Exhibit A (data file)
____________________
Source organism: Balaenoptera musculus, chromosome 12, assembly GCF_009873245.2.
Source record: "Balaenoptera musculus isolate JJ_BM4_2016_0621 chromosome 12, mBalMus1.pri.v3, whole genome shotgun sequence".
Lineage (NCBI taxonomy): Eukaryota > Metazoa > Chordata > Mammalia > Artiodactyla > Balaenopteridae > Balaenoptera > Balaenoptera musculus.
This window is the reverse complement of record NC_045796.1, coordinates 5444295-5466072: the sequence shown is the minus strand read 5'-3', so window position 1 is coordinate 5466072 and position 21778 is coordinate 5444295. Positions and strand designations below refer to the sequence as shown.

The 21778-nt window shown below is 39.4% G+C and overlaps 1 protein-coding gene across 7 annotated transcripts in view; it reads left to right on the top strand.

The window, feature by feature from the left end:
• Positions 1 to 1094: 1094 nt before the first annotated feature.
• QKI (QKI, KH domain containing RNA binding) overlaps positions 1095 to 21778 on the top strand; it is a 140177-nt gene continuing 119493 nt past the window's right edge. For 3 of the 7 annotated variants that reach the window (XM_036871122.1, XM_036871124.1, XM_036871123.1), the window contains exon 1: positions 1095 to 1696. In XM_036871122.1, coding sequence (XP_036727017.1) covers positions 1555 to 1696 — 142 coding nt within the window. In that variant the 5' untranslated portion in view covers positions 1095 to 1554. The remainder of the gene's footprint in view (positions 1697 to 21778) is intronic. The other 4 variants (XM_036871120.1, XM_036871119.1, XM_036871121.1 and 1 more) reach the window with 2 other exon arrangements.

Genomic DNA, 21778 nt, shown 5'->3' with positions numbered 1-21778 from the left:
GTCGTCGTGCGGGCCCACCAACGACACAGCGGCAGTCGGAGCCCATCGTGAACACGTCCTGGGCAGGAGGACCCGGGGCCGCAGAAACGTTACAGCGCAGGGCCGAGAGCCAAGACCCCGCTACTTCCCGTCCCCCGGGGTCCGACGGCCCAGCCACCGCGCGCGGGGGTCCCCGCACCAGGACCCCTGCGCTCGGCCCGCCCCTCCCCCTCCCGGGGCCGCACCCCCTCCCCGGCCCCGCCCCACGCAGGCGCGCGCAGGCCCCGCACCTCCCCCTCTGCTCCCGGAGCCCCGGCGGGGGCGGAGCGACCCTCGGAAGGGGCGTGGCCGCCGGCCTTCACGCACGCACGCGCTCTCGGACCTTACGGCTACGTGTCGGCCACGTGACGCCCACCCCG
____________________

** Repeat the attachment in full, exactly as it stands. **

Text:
Source organism: Balaenoptera musculus, chromosome 12, assembly GCF_009873245.2.
Source record: "Balaenoptera musculus isolate JJ_BM4_2016_0621 chromosome 12, mBalMus1.pri.v3, whole genome shotgun sequence".
Lineage (NCBI taxonomy): Eukaryota > Metazoa > Chordata > Mammalia > Artiodactyla > Balaenopteridae > Balaenoptera > Balaenoptera musculus.
This window is the reverse complement of record NC_045796.1, coordinates 5444295-5466072: the sequence shown is the minus strand read 5'-3', so window position 1 is coordinate 5466072 and position 21778 is coordinate 5444295. Positions and strand designations below refer to the sequence as shown.

The 21778-nt window shown below is 39.4% G+C and overlaps 1 protein-coding gene across 7 annotated transcripts in view; it reads left to right on the top strand.

The window, feature by feature from the left end:
• Positions 1 to 1094: 1094 nt before the first annotated feature.
• QKI (QKI, KH domain containing RNA binding) overlaps positions 1095 to 21778 on the top strand; it is a 140177-nt gene continuing 119493 nt past the window's right edge. For 3 of the 7 annotated variants that reach the window (XM_036871122.1, XM_036871124.1, XM_036871123.1), the window contains exon 1: positions 1095 to 1696. In XM_036871122.1, coding sequence (XP_036727017.1) covers positions 1555 to 1696 — 142 coding nt within the window. In that variant the 5' untranslated portion in view covers positions 1095 to 1554. The remainder of the gene's footprint in view (positions 1697 to 21778) is intronic. The other 4 variants (XM_036871120.1, XM_036871119.1, XM_036871121.1 and 1 more) reach the window with 2 other exon arrangements.

Genomic DNA, 21778 nt, shown 5'->3' with positions numbered 1-21778 from the left:
GTCGTCGTGCGGGCCCACCAACGACACAGCGGCAGTCGGAGCCCATCGTGAACACGTCCTGGGCAGGAGGACCCGGGGCCGCAGAAACGTTACAGCGCAGGGCCGAGAGCCAAGACCCCGCTACTTCCCGTCCCCCGGGGTCCGACGGCCCAGCCACCGCGCGCGGGGGTCCCCGCACCAGGACCCCTGCGCTCGGCCCGCCCCTCCCCCTCCCGGGGCCGCACCCCCTCCCCGGCCCCGCCCCACGCAGGCGCGCGCAGGCCCCGCACCTCCCCCTCTGCTCCCGGAGCCCCGGCGGGGGCGGAGCGACCCTCGGAAGGGGCGTGGCCGCCGGCCTTCACGCACGCACGCGCTCTCGGACCTTACGGCTACGTGTCGGCCACGTGACGCCCACCCCG